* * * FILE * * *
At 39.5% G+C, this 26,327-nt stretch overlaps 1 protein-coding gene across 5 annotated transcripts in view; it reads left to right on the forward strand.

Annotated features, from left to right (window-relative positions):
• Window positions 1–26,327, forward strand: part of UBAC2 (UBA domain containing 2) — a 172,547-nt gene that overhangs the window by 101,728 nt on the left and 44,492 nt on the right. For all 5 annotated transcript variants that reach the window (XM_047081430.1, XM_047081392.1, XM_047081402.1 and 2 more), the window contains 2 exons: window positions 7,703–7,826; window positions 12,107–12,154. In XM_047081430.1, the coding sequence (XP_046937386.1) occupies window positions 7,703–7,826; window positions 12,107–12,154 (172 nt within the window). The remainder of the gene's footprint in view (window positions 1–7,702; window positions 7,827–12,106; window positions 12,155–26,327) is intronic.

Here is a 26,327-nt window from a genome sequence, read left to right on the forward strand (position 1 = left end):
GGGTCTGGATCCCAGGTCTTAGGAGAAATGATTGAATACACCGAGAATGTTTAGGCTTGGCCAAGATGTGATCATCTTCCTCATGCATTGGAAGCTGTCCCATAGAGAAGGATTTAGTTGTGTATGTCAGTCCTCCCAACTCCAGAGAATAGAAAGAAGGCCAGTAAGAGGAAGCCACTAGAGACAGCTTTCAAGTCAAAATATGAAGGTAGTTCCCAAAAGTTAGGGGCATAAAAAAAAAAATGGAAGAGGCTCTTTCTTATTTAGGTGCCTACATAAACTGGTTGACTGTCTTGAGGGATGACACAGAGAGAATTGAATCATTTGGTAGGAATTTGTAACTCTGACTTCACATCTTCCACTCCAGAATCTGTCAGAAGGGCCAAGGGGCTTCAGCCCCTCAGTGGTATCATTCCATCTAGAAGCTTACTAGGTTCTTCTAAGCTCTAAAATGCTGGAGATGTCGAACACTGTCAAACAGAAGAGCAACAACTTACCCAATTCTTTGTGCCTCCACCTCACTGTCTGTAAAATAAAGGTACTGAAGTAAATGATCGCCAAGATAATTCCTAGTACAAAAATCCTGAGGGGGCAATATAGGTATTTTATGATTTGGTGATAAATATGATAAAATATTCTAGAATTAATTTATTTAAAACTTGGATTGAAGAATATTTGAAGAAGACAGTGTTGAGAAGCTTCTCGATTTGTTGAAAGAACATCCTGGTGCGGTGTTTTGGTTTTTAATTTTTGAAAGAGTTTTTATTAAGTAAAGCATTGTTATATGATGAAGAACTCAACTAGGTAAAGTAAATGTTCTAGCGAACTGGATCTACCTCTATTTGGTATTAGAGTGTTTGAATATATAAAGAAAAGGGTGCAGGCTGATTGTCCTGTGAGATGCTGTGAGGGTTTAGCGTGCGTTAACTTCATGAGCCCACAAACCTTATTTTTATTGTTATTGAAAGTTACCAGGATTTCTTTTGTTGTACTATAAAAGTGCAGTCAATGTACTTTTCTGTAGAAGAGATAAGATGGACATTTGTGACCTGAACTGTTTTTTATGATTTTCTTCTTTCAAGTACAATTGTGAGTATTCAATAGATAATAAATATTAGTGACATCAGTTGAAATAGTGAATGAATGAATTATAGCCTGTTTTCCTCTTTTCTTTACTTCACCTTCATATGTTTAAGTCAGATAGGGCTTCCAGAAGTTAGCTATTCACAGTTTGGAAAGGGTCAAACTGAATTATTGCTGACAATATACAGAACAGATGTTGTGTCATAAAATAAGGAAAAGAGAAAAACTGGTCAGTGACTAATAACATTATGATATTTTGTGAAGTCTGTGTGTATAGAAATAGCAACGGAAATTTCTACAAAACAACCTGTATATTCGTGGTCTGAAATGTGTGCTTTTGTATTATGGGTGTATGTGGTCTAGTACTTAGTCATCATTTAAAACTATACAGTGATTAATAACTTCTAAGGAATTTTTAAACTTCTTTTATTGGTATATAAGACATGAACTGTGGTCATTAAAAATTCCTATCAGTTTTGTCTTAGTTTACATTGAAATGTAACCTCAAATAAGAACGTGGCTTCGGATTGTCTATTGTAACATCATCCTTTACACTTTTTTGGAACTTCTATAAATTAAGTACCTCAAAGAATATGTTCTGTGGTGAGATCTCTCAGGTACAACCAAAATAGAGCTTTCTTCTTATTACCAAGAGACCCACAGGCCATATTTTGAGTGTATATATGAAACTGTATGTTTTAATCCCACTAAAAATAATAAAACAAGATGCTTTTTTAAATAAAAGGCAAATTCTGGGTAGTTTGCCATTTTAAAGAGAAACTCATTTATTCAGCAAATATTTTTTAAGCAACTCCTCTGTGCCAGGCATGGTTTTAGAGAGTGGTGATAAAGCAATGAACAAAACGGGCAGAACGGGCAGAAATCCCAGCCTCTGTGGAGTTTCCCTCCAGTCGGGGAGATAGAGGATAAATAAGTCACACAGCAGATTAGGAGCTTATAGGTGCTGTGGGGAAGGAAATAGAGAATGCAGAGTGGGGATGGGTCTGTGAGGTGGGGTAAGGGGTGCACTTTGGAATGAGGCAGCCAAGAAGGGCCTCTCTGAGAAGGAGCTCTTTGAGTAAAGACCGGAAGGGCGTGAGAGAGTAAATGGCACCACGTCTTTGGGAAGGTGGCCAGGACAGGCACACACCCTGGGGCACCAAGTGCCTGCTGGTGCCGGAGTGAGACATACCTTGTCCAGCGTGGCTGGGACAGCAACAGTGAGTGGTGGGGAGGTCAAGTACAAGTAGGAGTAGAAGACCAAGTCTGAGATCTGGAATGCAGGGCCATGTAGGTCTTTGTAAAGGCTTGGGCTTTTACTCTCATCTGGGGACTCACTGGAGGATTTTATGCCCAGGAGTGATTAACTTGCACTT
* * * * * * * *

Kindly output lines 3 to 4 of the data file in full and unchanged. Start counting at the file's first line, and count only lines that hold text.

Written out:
• Window positions 1–26,327, forward strand: part of UBAC2 (UBA domain containing 2) — a 172,547-nt gene that overhangs the window by 101,728 nt on the left and 44,492 nt on the right. For all 5 annotated transcript variants that reach the window (XM_047081430.1, XM_047081392.1, XM_047081402.1 and 2 more), the window contains 2 exons: window positions 7,703–7,826; window positions 12,107–12,154. In XM_047081430.1, the coding sequence (XP_046937386.1) occupies window positions 7,703–7,826; window positions 12,107–12,154 (172 nt within the window). The remainder of the gene's footprint in view (window positions 1–7,702; window positions 7,827–12,106; window positions 12,155–26,327) is intronic.

Here is a 26,327-nt window from a genome sequence, read left to right on the forward strand (position 1 = left end):